Presents illustrations and detailed descriptions of the most common species of birds found in the western areas of North America, with advice on bird identification and maps indicating the range of each species.
A field guide to the birds of Belize, Guatemala, El Salvador, and Honduras, abundantly illustrated and with comprehensive coverage of both endemic and migrant birds Birding is one of the fastest-growing sectors of the tourism industry in northern Central America, and this is the newest and best bird field guide to this region—the first new bird guide in over ten years for the countries of Belize, Guatemala, Honduras, and El Salvador. This guide is far more complete than previous ones, with more than 800 species accounts, full-color range maps, and 1,000 beautiful illustrations and behavioral vignettes covering all species recorded in the region. This guide is designed for birders to carry in the field, and it is a must-have for any birder who visits the area.
Author: Jon Lloyd Dunn
Publisher: National Geographic Books
Release Date: 2006
A completely revised and updated fifth edition of the popular birding handbook provides identification tips, full-color artwork, new locator and range maps, information on behavior and nesting, new plumage and species classification data, and other valuable facts about more than eight hundred North American birds. Original. 75,000 first printing.
The first comprehensive guide to the sounds of eastern North American birds, featuring an innovative visual index that allows readers to quickly look up unfamiliar sounds in the field. Bird songs and calls are just as important as visual field marks in identifying birds. But until now, the only way to learn them was by memorization. With this groundbreaking book, it’s possible to visually distinguish bird sounds and identify birds using a field guide format. At the core of this guide is the spectrogram, a visual graph of sound. With a brief introduction to five key aspects—speed, repetition, pauses, pitch pattern, and tone quality—readers can learn to visualize sounds, without any musical training or auditory memorization. Picturing sounds makes it possible to search this book visually for a bird song heard in the field. The Sound Index groups similar songs together, narrowing the identification choices quickly to a brief list of birds that sound alike. Readers can then turn to the species account for more information and/or listen to the accompanying audio tracks available online, through Cornell's Lab of Ornithology. Identifying birds by sound is arguably the most challenging and important skill in birding. This book makes it vastly easier to master than ever before.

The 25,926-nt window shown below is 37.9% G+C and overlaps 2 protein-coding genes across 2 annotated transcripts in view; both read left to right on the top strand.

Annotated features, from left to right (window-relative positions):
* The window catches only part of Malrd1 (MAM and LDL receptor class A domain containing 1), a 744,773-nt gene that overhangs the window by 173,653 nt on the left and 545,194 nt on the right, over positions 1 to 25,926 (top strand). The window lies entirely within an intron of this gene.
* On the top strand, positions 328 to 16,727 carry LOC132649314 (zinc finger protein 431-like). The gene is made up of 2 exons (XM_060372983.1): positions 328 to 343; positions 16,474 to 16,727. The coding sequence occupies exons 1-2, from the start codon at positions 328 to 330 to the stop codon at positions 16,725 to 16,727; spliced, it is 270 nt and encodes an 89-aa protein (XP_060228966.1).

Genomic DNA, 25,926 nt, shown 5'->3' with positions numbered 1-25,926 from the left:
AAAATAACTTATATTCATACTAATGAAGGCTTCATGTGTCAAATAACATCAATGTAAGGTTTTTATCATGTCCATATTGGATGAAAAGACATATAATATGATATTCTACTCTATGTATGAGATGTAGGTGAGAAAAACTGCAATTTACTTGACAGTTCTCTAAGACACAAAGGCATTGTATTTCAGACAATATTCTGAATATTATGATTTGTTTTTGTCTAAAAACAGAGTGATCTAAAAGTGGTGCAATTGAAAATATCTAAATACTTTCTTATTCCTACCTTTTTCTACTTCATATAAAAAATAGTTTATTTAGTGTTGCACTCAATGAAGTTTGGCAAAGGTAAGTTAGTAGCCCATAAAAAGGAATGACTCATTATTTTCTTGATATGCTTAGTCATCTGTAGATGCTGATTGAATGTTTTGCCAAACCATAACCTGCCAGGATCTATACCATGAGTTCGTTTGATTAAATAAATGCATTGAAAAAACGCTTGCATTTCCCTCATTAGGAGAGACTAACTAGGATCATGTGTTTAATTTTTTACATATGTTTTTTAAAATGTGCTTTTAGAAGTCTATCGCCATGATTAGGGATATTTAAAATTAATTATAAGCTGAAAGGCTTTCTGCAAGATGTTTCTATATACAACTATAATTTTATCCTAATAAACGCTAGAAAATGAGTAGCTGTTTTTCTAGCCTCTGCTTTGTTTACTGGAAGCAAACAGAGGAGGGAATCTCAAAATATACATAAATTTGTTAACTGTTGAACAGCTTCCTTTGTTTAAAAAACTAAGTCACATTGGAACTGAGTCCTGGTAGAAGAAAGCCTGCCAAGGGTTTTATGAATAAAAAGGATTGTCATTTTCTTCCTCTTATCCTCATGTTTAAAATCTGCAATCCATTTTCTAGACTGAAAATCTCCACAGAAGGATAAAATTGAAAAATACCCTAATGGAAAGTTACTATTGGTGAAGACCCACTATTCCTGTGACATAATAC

Peterson The best-selling field guides of all time There are thousands of moth species in the northeast of North America, and while it might seem that they are all drab grays and browns, there is actually a startling variety. They come in a rainbow of colors, from brilliant oranges and pinks to soft greens and violets. There are moths with colorful leopardlike spots, and ones that look more like B-movie aliens; some that are as large as your hand, and others the size of a grain of rice. With helpful tips on how to attract and identify moths, range maps and season graphs showing at a glance when and where to find each species, and clear photographs that use the unique Peterson arrow system for easy identification, this guide provides everything an amateur or experienced moth-watcher needs. Sponsored by the National Wildlife Federation and the Roger Tory Peterson Institute
Author: George A. Petrides
Publisher: Houghton Mifflin Harcourt
Release Date: 1973-09
All the wild trees, shrubs, and woody vines in the area north to Newfoundland, south to North Carolina and Tennessee, and west to the Dakotas and Kansas are described in detail. Accounts of 646 species include shape and arrangement of leaves, height, color, bark texture, flowering season, and fruit. Clear, accurate drawings illustrate leaves, flowers, buds, tree silhouettes, and other characteristics.